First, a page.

Elsewhere: From Interview to Podcast

By Sabrina Völz

“Elsewhere” by Cassidy Coy

It’s never too early to think about the next semester. Perhaps you and your students would like to try your hand at podcasting. I have to admit that the first time around has its ups and downs, but after that it gets easier. Wiebke Fischer has already blogged on her experiences creating and writing scripted podcasts as a tool for learning English. Building on those suggestions, my students and I have continued to experiment with the potential of podcasting. In a project seminar, Leuphana University students from various majors came up with the idea to transform recorded interviews with American students studying in Lüneburg into 10-12 minute, theme-based podcasts named Elsewhere. The first few are already online.

After many hours of research, I’ve come to the conclusion that the vast majority of the most helpful teaching tools for creating podcasts can be found online. So don’t waste your money on useless how-to books.

Just as writers of academic texts need to know the elements of good writing, those making podcasts need to become familiar with elements of and steps to podcasting. Luckily, The New York Times has done most of the work for us. It’s almost “one-stop-shopping” at its best. In addition to the steps mentioned on NYT’s Project Audio: Teaching Students How to Produce Their Own Podcasts, I would definitely analyze an entire podcast as a class and then have students prepare and give a short presentation on an episode from a podcast of their own choice. Again, others have done our work for us and compiled lists of high quality podcasts with short descriptions: If I could make one recommendation, it would be the episode from The Sugars – an advice column by Cheryl and Steve Almond –  entitled, “Talking About Privilege With Catrice M. Jackson”  from Aug. 11, 2018.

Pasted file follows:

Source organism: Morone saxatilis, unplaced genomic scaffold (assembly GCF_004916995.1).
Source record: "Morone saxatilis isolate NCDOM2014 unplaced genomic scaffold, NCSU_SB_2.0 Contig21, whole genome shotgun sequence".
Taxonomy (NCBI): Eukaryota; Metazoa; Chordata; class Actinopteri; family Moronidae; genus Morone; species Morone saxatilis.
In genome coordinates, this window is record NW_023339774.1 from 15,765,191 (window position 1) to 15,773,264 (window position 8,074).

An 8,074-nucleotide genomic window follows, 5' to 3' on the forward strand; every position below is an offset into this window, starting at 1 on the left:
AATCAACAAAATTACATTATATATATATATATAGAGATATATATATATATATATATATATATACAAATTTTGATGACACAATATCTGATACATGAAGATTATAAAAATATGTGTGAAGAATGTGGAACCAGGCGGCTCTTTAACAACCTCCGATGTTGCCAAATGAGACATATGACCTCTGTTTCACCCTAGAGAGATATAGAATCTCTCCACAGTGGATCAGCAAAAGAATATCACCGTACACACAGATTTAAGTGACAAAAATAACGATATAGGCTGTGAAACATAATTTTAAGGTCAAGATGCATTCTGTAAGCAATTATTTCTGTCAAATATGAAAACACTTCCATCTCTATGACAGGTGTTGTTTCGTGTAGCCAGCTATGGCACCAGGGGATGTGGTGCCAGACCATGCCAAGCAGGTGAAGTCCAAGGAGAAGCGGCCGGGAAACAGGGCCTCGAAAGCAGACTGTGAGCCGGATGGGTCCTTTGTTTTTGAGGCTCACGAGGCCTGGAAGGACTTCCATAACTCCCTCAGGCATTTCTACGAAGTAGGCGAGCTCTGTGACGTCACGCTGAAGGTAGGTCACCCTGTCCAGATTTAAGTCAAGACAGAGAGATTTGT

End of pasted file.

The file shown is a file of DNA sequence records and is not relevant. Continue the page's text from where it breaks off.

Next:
The next aspect of podcasting not really mentioned on The New York Times page is interviewing, especially listening techniques. Non-native speakers interviewing native speakers can be tricky, especially if they do not know them well. Helpful is the section, “The Art of Listening,” in Philip Gerard’s The Art of Creative Research: A Field Guide for Writers (2017). It is a book that your school or university library should have. Then there’s Structuring the Best Podcast Interview Questions, a website that lists different types of questions and explains their purpose. What students will find out on that page is that they need to practice, practice, practice.

Finally, if you’re going to publish the podcasts online, don’t forget to get the written permission of all parties involved and use royalty free music, such as the tunes found on Purple Planet.

Authentic project-based approaches to language learning can inspire students, especially digital natives. Let’s meet students where they are.


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